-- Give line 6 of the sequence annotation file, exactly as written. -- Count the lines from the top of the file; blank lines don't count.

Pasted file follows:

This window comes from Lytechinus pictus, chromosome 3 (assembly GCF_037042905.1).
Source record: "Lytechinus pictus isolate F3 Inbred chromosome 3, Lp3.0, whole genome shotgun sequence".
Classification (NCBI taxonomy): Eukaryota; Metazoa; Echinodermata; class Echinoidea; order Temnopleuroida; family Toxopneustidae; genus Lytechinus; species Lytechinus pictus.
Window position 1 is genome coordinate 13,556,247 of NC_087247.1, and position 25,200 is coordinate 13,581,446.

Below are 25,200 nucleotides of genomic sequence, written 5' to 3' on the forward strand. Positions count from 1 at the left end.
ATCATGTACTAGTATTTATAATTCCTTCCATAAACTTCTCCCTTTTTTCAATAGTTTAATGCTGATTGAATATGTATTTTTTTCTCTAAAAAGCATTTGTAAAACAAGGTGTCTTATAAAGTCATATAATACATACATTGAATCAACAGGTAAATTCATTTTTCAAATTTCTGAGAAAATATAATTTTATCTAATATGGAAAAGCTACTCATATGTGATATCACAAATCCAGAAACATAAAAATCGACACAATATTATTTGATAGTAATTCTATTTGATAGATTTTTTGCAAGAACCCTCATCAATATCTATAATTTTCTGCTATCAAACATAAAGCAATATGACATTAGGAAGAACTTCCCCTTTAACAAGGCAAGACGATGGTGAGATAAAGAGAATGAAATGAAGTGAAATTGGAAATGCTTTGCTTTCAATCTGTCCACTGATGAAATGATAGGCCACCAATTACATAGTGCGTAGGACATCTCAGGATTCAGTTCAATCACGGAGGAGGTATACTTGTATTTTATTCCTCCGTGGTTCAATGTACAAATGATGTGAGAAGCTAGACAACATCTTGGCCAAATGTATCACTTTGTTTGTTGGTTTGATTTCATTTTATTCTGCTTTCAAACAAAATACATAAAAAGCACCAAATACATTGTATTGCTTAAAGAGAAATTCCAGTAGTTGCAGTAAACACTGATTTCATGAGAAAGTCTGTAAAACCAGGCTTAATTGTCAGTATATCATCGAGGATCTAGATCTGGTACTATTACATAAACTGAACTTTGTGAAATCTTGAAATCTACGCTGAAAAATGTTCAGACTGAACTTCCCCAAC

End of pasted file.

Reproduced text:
ATCATGTACTAGTATTTATAATTCCTTCCATAAACTTCTCCCTTTTTTCAATAGTTTAATGCTGATTGAATATGTATTTTTTTCTCTAAAAAGCATTTGTAAAACAAGGTGTCTTATAAAGTCATATAATACATACATTGAATCAACAGGTAAATTCATTTTTCAAATTTCTGAGAAAATATAATTTTATCTAATATGGAAAAGCTACTCATATGTGATATCACAAATCCAGAAACATAAAAATCGACACAATATTATTTGATAGTAATTCTATTTGATAGATTTTTTGCAAGAACCCTCATCAATATCTATAATTTTCTGCTATCAAACATAAAGCAATATGACATTAGGAAGAACTTCCCCTTTAACAAGGCAAGACGATGGTGAGATAAAGAGAATGAAATGAAGTGAAATTGGAAATGCTTTGCTTTCAATCTGTCCACTGATGAAATGATAGGCCACCAATTACATAGTGCGTAGGACATCTCAGGATTCAGTTCAATCACGGAGGAGGTATACTTGTATTTTATTCCTCCGTGGTTCAATGTACAAATGATGTGAGAAGCTAGACAACATCTTGGCCAAATGTATCACTTTGTTTGTTGGTTTGATTTCATTTTATTCTGCTTTCAAACAAAATACATAAAAAGCACCAAATACATTGTATTGCTTAAAGAGAAATTCCAGTAGTTGCAGTAAACACTGATTTCATGAGAAAGTCTGTAAAACCAGGCTTAATTGTCAGTATATCATCGAGGATCTAGATCTGGTACTATTACATAAACTGAACTTTGTGAAATCTTGAAATCTACGCTGAAAAATGTTCAGACTGAACTTCCCCAAC